8. Thanks - not quite, from what I can see that has beaded tanks - 42770 had snaphead rivets and was unbeaded. The same basic style of Fowler body on a Deeley underframe though. I do have all the bits for this project, just awaiting the round tuit!
  9. I think roof joints are in the same category as brick courses ad several other things - with the '3 foot rule' there are a lot of things which have no discernible texture or relief, but because we are looking from 3 foot rather than 200ft+ our brains expect to see it. Alongside this, the way dirt forms in or around these features is easy to replicate if there is a change in surface, but pretty difficult if not. Looking good though Ian, thanks for sharing! and for sharing the journey, it may be that different people choose different routes - but you showing us what you're producing takes out a lot of repeated experiments.
  10. Nobody is good at everything, and the products are excellent. This isn't to say anyone should or has the right to be rude, and sometimes things are difficult to translate in emails... I get my Markits stuff via 247 Developments, other outlets available. Not all stockists stock everything (247 don't stock all the wheels - you can do the maths on the size of the range as to why this is seen as impractical) - but most will add extra bits to their next order with them if requested.
  11. Not a detailed view, but a good plan image of the goods shed from the 'Ilkley memories' facebook group.
  12. Excellent, thanks. I have seen that one before, but as you say definitely better that way than assuming I/we had and not doing! It may well be new to other readers too. It looks like the same one in the collection available from the scalefour stores. Undated - but can be narrowed down. The telegraph poles poles got replaced with different arms sometime after 1956, but by 1956 the tall roof vents had already gone. It is definitely post war to have the blackout 'white paint' to aid low light visibility, it has the BR gas lamp head, and the double arm signal was installed in 1948 (taller than the one it replaced). The original higher section of roof was still raised in 1939 but lower by 1948. I thought I had a photo or two dated 1953 but they aren't immediately to hand. *all this is going by dates of other photos, but does seem to stack up.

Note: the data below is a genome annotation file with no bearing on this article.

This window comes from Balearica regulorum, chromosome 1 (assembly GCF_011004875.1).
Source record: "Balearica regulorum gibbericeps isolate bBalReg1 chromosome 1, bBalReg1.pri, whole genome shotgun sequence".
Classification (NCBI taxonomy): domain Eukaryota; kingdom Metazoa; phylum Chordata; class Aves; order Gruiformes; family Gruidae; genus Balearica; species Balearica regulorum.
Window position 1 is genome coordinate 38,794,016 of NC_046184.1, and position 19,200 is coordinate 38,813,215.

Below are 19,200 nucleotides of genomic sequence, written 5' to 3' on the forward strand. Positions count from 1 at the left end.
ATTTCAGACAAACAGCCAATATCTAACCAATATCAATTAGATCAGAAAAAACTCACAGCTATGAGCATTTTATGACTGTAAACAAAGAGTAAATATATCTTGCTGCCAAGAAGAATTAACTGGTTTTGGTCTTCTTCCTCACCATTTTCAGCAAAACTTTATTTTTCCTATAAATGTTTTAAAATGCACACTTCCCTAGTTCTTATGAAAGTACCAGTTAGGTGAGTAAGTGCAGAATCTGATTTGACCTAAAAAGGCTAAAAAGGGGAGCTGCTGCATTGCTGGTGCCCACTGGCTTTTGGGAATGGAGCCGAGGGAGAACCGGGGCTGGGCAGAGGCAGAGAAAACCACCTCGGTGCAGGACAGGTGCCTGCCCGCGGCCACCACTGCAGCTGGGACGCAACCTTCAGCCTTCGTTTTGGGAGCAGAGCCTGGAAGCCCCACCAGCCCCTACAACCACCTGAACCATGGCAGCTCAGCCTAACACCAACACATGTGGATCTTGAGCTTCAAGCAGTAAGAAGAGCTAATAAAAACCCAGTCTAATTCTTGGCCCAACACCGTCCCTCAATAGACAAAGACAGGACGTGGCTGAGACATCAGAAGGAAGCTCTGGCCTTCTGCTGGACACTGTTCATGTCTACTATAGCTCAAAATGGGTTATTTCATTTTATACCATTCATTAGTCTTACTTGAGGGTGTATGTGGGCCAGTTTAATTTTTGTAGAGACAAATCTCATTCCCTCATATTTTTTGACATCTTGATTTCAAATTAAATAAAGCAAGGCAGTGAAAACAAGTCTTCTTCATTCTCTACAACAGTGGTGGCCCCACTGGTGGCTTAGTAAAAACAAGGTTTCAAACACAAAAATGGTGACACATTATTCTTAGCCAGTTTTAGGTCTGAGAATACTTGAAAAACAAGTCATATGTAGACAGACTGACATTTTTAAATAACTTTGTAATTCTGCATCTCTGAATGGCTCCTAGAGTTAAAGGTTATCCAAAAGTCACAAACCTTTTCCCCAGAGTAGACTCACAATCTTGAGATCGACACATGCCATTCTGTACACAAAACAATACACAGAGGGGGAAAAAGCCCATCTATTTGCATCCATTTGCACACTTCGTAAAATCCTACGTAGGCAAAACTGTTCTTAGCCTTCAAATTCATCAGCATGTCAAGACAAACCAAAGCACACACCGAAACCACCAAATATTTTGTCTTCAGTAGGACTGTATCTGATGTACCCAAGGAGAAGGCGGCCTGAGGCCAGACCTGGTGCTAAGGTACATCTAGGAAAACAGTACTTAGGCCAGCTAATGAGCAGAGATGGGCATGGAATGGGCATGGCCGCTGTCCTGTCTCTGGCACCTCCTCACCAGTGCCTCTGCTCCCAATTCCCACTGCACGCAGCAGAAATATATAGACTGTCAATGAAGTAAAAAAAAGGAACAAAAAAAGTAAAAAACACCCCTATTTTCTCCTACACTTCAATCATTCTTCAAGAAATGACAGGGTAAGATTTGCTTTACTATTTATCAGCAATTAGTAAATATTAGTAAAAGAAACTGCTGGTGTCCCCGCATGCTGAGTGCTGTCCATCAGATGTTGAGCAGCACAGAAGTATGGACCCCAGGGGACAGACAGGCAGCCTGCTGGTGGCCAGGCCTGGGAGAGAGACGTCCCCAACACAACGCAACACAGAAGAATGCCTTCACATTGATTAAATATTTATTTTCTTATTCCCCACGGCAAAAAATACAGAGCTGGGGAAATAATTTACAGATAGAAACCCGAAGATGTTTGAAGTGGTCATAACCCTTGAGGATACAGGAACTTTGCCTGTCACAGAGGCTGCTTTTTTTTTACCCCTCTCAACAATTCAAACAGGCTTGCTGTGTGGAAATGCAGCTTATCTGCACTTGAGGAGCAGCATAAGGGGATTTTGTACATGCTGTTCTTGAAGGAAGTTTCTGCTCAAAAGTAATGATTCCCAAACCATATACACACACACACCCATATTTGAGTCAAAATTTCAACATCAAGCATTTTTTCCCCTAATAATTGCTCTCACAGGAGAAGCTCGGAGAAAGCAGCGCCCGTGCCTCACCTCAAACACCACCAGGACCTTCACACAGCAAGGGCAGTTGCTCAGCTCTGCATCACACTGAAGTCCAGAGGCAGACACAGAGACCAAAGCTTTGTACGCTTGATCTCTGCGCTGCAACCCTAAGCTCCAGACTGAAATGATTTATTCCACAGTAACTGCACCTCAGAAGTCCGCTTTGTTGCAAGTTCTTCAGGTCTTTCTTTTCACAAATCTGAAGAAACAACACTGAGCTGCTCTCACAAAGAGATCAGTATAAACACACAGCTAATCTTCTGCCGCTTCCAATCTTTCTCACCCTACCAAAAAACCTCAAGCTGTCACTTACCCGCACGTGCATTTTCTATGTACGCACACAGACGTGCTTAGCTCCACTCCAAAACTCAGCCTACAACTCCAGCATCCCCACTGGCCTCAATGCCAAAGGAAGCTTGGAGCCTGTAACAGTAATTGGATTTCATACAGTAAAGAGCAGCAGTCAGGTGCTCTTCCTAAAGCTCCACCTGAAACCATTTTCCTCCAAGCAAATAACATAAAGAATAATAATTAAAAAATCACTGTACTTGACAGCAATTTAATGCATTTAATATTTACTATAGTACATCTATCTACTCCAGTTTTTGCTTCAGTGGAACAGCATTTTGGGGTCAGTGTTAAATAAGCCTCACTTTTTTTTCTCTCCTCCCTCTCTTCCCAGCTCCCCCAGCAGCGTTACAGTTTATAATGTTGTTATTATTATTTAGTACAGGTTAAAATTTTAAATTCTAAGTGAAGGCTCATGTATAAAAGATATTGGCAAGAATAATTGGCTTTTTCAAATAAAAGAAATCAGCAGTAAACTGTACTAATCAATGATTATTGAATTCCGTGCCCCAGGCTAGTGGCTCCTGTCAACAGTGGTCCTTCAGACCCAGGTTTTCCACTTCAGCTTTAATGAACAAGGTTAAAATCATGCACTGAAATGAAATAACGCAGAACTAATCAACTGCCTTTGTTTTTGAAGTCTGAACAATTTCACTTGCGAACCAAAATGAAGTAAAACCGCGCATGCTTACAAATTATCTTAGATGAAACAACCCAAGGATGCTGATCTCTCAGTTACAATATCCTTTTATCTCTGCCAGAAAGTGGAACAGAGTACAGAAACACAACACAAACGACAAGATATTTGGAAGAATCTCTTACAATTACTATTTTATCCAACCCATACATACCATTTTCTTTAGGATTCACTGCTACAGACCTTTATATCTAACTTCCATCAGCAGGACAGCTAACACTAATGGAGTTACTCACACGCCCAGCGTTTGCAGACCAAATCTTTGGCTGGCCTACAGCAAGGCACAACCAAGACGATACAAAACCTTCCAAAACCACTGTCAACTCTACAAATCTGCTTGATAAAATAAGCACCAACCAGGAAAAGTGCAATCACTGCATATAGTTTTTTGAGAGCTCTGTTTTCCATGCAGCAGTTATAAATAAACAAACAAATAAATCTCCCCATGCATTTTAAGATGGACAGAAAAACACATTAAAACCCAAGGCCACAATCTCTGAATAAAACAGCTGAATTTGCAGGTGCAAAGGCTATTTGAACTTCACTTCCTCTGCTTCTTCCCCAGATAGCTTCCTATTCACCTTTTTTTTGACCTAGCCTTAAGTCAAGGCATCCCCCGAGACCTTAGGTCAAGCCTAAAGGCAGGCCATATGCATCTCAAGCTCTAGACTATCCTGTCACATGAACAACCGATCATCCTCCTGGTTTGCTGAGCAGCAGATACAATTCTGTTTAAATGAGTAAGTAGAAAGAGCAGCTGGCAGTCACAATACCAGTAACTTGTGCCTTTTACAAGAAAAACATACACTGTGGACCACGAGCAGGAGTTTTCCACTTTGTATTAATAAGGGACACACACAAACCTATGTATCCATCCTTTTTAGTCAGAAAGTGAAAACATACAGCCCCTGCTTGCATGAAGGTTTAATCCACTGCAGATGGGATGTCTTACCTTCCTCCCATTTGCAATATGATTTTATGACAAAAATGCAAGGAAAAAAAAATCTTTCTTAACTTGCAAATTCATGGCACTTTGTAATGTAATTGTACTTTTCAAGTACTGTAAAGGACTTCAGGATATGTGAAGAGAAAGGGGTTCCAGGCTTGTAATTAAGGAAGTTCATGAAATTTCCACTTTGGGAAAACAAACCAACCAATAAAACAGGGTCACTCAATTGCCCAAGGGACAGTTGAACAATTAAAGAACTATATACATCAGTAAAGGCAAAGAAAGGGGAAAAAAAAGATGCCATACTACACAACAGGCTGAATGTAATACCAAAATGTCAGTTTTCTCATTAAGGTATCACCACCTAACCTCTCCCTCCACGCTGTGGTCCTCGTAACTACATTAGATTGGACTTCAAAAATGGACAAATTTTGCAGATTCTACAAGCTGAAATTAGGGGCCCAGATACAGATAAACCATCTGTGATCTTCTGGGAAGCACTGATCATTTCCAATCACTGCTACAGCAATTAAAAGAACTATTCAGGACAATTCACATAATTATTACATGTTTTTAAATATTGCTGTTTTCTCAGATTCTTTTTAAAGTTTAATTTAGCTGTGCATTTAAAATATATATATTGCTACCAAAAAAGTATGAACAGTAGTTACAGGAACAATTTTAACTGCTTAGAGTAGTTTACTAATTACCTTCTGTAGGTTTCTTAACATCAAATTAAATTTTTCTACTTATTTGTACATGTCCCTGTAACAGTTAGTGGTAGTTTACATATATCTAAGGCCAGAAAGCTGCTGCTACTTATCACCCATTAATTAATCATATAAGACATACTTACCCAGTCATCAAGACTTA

13. 58066 certainly got some use in the middle of 1958 - there are several photos of it, and references to it, when Manningham borrowed it from Royston. Presumably they had a shortage of push pull fitted locos at the time, and it was used on the Worth Valley but also to Ilkley during this spell. I'm quite happy if they don't do this one though. I'm currently in the process of trying to at least match the quality of the Bachmann ejector (as used on their 1F, and applicable to some but not all 1Ps)!
  14. Aside from the potential spanners into the timescales, one thing that this lacks is the end of only 'essential' travel. Ignoring the punters packed on heritage railways & public facing volunteers for a moment, for those volunteering there are generally quite a few low risk options (until everyone gathers in the pub!) - but only if you can travel to get there. Football matches assume both sets of fans can go, but doesn't state it, so could be home/local supporters, who could be spread out, etc.
  15. It is surely a move from the financial perspective - they want to stop paying furlough, increase tax revenue by getting people back to work, and get people working more efficiently/effectively by not having the distraction of home schooling. I don't think the first phase or two will have anything to do with allowing us to have 'none essential travel', nor mass gatherings. As had been said up thread, even if our government follow the trump gung ho approach that doesn't mean much of the public would follow suit. I expect to be keeping my head down & making modelling hay for a while yet.